Island Notes

Ideas and inspirations from our gourmet experts in the public market.


While the myth that pasta was brought back to Italy from China by Marco Polo has been roundly dispelled, one thing seems certain: pasta, like Marco Polo, liked to travel.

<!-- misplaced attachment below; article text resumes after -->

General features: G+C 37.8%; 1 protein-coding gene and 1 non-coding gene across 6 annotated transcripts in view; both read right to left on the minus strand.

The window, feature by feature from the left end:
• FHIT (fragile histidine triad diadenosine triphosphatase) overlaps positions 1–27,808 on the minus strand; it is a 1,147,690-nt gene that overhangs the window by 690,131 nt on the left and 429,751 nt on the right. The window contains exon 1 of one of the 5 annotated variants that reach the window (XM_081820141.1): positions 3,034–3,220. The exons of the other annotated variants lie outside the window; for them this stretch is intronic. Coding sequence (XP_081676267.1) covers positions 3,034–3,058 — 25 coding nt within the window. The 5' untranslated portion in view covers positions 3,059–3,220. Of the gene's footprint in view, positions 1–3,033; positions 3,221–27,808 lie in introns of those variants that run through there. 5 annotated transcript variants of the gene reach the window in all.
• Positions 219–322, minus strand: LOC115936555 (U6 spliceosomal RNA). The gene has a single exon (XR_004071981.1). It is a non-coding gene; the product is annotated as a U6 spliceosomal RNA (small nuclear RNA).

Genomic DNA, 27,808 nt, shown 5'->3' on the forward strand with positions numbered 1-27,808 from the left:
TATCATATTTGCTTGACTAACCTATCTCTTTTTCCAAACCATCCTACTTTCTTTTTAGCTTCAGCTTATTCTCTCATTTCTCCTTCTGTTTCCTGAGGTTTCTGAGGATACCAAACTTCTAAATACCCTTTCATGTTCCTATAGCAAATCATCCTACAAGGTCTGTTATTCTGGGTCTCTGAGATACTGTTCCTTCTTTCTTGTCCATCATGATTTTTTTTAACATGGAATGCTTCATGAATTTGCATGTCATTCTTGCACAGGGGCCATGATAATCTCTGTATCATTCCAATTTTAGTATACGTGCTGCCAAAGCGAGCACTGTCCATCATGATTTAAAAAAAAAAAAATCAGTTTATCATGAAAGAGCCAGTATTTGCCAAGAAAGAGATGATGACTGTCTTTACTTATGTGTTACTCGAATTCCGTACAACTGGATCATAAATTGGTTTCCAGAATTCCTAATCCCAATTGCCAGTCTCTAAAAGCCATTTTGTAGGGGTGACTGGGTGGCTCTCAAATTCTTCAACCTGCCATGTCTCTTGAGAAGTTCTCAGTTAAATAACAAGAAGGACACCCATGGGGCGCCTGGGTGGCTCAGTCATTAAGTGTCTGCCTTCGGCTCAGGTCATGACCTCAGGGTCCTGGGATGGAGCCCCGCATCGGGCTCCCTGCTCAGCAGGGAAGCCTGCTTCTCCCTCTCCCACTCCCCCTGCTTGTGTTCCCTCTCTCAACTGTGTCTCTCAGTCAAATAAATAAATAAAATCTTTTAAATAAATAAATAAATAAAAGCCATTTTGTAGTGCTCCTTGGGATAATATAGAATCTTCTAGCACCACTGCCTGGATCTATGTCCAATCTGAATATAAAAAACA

This shouldn’t come as a surprise, as a form of dry pasta was thought to have been adopted by Arab traders as portable food for long journeys such as caravan expeditions along The Silk Road to China. It’s believed that during the Arab invasions around the 8th century, the dried noodle-like itriyah was brought to Sicily where evidence was found that by the 12th century dry pasta was being manufactured in Palermo. From there, dry pasta journeyed north to Genoa, then from Genoa into the world, both old and new.

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